Studies of twins have repeatedly confirmed a genetic basis for intelligence, personality and other aspects of behaviour. But efforts to link IQ to specific variations in DNA have led to a slew of irreproducible results. Critics have alleged that some of these studies' methods were marred by wishful thinking and shoddy statistics. A sobering editorial in the January 2012 issue of Behavior Genetics declared that "it now seems likely that many of the published findings of the last decade are wrong or misleading and have not contributed to real advances in knowledge".

Comment: Research paper: Rietveld, C. A. et al. Proc. Natl Acad. Sci. USA (2014)
Supporting information here.


Why time flies as we age - 'It flew by!'

We all heard it from our parents growing up and thought it sounded preposterous at the time: "What happened to last year? It flew by!" they would yell to each other at champagne-soaked New Year's Eve parties. That's because when you're a kid, time seemed to move incredibly slowly. My birthday is only a month from Christmas but I remember when I was 7 that those four weeks felt like eons - now it's all I can do to even bother celebrating my birthday, since it feels like I still have tinsel in my hair.

While we can't put our finger on an exact year when "time speeds up" it happens to most of us - and for real reasons. The first, and largest, is due to what psychologists call the Habituation Hypothesis. For very good reason, our brains want to conserve energy (compared to other animals, human brains use a lot of calories to run). So, once we have gotten used to something - a route to work, doing the dishes or getting dressed in the morning, for example - we start to do it on autopilot, and cease noticing many of the small things that make one day different from another. This makes time seem to pass much more quickly, since fewer unique moments are being recorded by your brain.

When you are a small child, everything is new, and most days are a learning experience, so your brain is rarely on "auto" and you notice much more, leading to time seeming much slower. The more attention that is paid to each moment, the slower time seems to pass (which makes sense, if you think about it).

There are physical reasons time perception changes too: Dopamine levels drop as we age, which affects our sense of time. And heart rate even has an impact. According to a 2013 research paper in the journal Attention, Perception, and Psychophysics, "...variations in prospective timing are caused by two factors: the pulse rate of an internal pacemaker and the amount of attention directed to the passage of time."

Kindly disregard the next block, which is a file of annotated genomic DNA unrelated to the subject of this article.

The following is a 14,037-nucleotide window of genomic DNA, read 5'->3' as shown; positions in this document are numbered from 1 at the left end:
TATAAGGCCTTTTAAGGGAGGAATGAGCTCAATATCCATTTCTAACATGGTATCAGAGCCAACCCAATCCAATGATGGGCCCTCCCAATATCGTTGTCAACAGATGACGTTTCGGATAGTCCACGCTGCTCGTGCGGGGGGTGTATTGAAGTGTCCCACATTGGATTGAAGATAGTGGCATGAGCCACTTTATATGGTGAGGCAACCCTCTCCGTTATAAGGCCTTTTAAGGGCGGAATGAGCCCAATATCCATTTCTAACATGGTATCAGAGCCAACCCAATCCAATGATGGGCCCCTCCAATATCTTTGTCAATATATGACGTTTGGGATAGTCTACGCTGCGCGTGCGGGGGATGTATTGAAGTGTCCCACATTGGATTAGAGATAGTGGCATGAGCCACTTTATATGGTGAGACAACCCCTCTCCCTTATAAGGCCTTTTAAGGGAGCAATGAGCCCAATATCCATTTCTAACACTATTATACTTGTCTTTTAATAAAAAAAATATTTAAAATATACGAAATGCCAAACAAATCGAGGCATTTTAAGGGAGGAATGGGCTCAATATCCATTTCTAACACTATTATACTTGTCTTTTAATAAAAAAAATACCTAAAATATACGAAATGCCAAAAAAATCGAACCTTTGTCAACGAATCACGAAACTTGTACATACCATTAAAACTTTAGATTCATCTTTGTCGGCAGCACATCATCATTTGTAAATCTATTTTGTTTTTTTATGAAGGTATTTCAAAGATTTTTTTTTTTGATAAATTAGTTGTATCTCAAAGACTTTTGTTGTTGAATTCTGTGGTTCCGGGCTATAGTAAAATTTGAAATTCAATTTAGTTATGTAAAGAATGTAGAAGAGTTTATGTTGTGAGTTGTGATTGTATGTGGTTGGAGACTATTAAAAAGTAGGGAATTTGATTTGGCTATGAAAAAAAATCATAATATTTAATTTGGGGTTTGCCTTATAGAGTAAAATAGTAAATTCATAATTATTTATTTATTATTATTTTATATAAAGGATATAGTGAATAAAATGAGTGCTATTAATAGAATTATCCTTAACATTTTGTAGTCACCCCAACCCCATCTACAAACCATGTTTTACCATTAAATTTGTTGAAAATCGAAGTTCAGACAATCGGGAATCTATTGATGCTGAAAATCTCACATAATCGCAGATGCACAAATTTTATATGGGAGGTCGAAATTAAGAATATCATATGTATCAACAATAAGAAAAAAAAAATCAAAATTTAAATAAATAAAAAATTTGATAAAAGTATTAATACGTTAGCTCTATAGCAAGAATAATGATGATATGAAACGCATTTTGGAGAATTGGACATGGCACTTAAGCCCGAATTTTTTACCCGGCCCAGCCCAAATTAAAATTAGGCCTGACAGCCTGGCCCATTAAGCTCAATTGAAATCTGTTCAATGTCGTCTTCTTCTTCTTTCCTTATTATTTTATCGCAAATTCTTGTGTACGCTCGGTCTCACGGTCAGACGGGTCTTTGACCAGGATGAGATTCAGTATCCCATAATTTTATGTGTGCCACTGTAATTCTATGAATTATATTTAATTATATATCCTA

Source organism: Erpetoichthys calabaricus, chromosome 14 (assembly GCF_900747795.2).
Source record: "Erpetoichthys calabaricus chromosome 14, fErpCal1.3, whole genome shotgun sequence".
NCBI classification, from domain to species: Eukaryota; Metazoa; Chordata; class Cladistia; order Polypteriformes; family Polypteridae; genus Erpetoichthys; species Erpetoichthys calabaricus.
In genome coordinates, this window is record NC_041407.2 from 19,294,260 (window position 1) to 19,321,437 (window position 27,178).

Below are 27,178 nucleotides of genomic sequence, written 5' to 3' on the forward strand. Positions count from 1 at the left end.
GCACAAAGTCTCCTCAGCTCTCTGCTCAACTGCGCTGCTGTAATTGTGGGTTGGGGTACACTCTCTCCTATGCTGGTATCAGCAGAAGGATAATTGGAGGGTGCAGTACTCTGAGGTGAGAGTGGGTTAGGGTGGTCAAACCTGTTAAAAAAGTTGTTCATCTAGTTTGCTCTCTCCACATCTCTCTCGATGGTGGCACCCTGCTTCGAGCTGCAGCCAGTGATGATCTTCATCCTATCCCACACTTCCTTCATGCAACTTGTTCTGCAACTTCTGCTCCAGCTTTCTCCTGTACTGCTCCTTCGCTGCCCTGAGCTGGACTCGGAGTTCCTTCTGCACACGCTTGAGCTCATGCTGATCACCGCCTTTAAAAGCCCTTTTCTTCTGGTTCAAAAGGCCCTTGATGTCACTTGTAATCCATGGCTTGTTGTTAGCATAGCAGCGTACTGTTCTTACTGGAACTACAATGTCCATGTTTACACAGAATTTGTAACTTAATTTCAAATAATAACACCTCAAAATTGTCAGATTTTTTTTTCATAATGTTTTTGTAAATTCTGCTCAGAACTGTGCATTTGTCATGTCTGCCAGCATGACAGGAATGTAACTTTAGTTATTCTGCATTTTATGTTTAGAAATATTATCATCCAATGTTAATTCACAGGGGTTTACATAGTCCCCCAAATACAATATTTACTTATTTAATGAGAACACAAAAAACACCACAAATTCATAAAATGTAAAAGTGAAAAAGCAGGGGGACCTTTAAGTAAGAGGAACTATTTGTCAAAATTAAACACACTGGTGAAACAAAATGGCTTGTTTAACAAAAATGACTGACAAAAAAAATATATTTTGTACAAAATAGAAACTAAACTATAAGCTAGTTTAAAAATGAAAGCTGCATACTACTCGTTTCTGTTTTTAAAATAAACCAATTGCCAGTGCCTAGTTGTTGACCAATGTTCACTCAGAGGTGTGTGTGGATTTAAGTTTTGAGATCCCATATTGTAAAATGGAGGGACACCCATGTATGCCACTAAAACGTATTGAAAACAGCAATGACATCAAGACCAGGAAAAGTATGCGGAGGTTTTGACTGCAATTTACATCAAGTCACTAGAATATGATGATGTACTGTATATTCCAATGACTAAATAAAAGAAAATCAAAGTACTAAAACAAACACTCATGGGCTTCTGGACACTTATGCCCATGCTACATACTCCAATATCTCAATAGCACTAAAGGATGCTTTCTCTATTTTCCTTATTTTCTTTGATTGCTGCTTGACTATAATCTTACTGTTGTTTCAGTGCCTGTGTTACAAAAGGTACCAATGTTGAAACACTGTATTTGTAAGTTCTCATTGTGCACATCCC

Shared pain brings people together

What doesn't kill us may make us stronger as a group.
What doesn't kill us may make us stronger as a group, according to findings from new research published in Psychological Science, a journal of the Association for Psychological Science.

The research suggests that, despite its unpleasantness, pain may actually have positive social consequences, acting as a sort of "social glue" that fosters cohesion and solidarity within groups:

"Our findings show that pain is a particularly powerful ingredient in producing bonding and cooperation between those who share painful experiences," says psychological scientist and lead researcher Brock Bastian of the University of New South Wales in Australia. "The findings shed light on why camaraderie may develop between soldiers or others who share difficult and painful experiences."

Bastian and colleagues Jolanda Jetten and Laura J. Ferris of the University of Queensland examined the link between pain and social bonding in a series of experiments with undergraduate students.

In the first experiment, the researchers randomly assigned 54 students to perform either a painful task or a similar, relatively painless, task in small groups. The students submerged their hand in a bucket of water and were tasked with locating metal balls in the water and placing them into a small underwater container. For some, the water was painfully cold, while for others the water was room temperature.

A second task required the students to either perform an upright wall squat (which is typically painful) or to balance on one leg, with the option of switching legs and using balance aids to avoid fatigue.

Intelligence predicts effectiveness of a psychopath's mask of sanity: New research

© University of Huddersfield
Carolyn Bate has had her psychology dissertation accepted by academic journal Journal of Forensic Psychiatry and Psychology
A breakthrough by a talented University of Huddersfield student has shown for the first time that people with psychopathic tendencies who have high IQs can mask their symptoms by manipulating tests designed to reveal their personalities. It raises the possibility that large numbers of ruthless risk-takers are able to conceal their level of psychopathy as they rise to key managerial posts.

Carolyn Bate, aged 22, was still an undergraduate when she carried out her groundbreaking research into the links between psychopathy and intelligence, using a range of special tests and analysing the data. She wrote up her findings for the final-year project in her BSc Psychology degree. Not only was she awarded an exceptionally high mark of 85 per cent, her work has also been accepted for publication by the peer-reviewed Journal of Forensic Psychiatry and Psychology - an unusual distinction for an undergraduate.